Spare The Rod.


Responding to the Adrian Peterson scandal, Harry Enten provides the above chart:

There is a large gap when it comes to religion. The subsample on religion has been included in the GSS only occasionally, yet there is a clear divergence. Born-again Christians are, on average, 15 percentage points more likely than the rest of the population to agree that spanking is an acceptable form of punishment.

Amanda Marcotte expands on the religious angle:

Christian conservatives defend the practice of spanking children, even with weapons, by saying that parents are not supposed to do so in anger.

“You want to be calm, in control, and focused,” writes Chip Ingram of Focus on the Family and that a parent who embraces corporal punishment “is not an angry, insensitive person with a big club and a vicious agenda.” This echoes a common refrain from parents to justify spanking, that they don’t do it in anger and they reserve it for serious infractions that require a lot of time and processing so the child doesn’t do it again.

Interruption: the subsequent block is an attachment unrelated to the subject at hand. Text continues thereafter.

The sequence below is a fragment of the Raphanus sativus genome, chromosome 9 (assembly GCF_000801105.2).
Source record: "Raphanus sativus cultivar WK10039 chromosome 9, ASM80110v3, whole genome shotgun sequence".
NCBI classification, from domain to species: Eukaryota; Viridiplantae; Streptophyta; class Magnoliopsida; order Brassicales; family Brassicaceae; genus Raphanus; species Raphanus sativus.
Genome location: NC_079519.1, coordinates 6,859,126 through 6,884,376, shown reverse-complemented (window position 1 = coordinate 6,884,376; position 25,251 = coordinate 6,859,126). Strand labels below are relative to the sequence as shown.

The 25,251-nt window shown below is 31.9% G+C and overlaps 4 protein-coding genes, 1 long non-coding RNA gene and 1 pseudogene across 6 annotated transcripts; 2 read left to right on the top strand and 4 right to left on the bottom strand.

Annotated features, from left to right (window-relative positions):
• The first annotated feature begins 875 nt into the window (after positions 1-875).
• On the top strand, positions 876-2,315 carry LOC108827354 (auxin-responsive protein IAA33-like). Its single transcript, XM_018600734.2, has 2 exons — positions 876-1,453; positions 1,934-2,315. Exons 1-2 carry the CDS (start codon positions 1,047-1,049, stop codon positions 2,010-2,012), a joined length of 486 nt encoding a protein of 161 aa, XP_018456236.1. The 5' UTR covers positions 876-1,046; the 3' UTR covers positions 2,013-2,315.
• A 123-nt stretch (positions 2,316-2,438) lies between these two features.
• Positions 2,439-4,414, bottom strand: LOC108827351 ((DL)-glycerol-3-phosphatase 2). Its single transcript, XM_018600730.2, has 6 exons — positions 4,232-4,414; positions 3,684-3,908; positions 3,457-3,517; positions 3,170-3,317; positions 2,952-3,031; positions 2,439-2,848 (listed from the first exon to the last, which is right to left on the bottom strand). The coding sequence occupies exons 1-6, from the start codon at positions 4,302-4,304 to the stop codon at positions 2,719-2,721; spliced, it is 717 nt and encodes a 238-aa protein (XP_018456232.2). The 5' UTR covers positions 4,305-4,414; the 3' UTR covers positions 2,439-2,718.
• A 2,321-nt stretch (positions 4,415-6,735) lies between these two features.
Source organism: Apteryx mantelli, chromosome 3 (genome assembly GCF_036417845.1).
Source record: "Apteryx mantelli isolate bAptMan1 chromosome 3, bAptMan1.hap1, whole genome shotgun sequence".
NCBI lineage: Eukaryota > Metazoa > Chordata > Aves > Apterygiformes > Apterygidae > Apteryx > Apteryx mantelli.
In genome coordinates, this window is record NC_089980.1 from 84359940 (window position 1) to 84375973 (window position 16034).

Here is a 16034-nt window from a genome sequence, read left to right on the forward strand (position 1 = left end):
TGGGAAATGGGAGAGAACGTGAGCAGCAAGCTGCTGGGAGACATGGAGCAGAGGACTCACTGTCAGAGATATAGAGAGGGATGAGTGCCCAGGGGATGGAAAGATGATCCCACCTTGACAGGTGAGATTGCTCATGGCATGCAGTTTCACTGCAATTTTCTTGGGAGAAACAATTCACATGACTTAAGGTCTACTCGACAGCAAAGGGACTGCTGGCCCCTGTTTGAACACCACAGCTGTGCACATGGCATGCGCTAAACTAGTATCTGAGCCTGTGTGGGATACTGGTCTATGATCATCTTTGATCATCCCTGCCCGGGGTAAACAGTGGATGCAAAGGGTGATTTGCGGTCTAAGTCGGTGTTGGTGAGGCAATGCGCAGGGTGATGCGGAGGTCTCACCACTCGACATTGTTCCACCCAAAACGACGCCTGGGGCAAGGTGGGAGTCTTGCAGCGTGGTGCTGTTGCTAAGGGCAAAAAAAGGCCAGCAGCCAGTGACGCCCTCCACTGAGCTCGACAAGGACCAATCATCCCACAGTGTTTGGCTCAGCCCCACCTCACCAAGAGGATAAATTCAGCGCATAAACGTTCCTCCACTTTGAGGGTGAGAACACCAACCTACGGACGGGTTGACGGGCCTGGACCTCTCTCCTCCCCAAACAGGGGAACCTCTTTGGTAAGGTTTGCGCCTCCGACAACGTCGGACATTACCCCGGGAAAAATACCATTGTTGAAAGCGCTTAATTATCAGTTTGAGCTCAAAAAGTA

Unfortunately, parents are overestimating their own abilities to keep it in check. Researchers at Southern Methodist University strapped audio recorders onto the arms of 33 mothers to see if and when they used spanking, and found that instead of retreating to a quiet space to calmly administer a spanking, mothers who spank are just hitting in anger and frustration. Kids got spanked for finger-sucking, messing with pages of a book, or getting out of a chair when they weren’t supposed to. Parents who spank say they do so around 18 times a year, but the SMU researchers found it was closer to 18 times a week.